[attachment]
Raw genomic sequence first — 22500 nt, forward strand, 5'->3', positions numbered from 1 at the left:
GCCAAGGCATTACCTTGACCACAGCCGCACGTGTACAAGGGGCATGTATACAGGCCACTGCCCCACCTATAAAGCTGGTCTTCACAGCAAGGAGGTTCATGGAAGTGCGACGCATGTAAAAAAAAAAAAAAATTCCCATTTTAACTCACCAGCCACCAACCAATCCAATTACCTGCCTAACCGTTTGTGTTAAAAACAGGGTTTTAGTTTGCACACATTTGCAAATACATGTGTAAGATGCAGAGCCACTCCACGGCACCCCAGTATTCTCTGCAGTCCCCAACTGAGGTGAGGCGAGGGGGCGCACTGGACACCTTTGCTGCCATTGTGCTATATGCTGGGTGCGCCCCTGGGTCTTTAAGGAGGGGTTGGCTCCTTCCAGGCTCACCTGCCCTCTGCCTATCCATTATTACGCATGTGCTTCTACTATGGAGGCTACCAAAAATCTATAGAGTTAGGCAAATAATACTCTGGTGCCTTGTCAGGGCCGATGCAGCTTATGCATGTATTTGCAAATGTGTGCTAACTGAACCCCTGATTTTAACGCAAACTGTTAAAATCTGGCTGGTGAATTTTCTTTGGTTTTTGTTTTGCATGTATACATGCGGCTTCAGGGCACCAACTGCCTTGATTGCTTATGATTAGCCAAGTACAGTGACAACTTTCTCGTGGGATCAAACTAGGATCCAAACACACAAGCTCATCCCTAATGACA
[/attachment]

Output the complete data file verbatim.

Raw genomic sequence first — 22500 nt, forward strand, 5'->3', positions numbered from 1 at the left:
GCCAAGGCATTACCTTGACCACAGCCGCACGTGTACAAGGGGCATGTATACAGGCCACTGCCCCACCTATAAAGCTGGTCTTCACAGCAAGGAGGTTCATGGAAGTGCGACGCATGTAAAAAAAAAAAAAAATTCCCATTTTAACTCACCAGCCACCAACCAATCCAATTACCTGCCTAACCGTTTGTGTTAAAAACAGGGTTTTAGTTTGCACACATTTGCAAATACATGTGTAAGATGCAGAGCCACTCCACGGCACCCCAGTATTCTCTGCAGTCCCCAACTGAGGTGAGGCGAGGGGGCGCACTGGACACCTTTGCTGCCATTGTGCTATATGCTGGGTGCGCCCCTGGGTCTTTAAGGAGGGGTTGGCTCCTTCCAGGCTCACCTGCCCTCTGCCTATCCATTATTACGCATGTGCTTCTACTATGGAGGCTACCAAAAATCTATAGAGTTAGGCAAATAATACTCTGGTGCCTTGTCAGGGCCGATGCAGCTTATGCATGTATTTGCAAATGTGTGCTAACTGAACCCCTGATTTTAACGCAAACTGTTAAAATCTGGCTGGTGAATTTTCTTTGGTTTTTGTTTTGCATGTATACATGCGGCTTCAGGGCACCAACTGCCTTGATTGCTTATGATTAGCCAAGTACAGTGACAACTTTCTCGTGGGATCAAACTAGGATCCAAACACACAAGCTCATCCCTAATGACA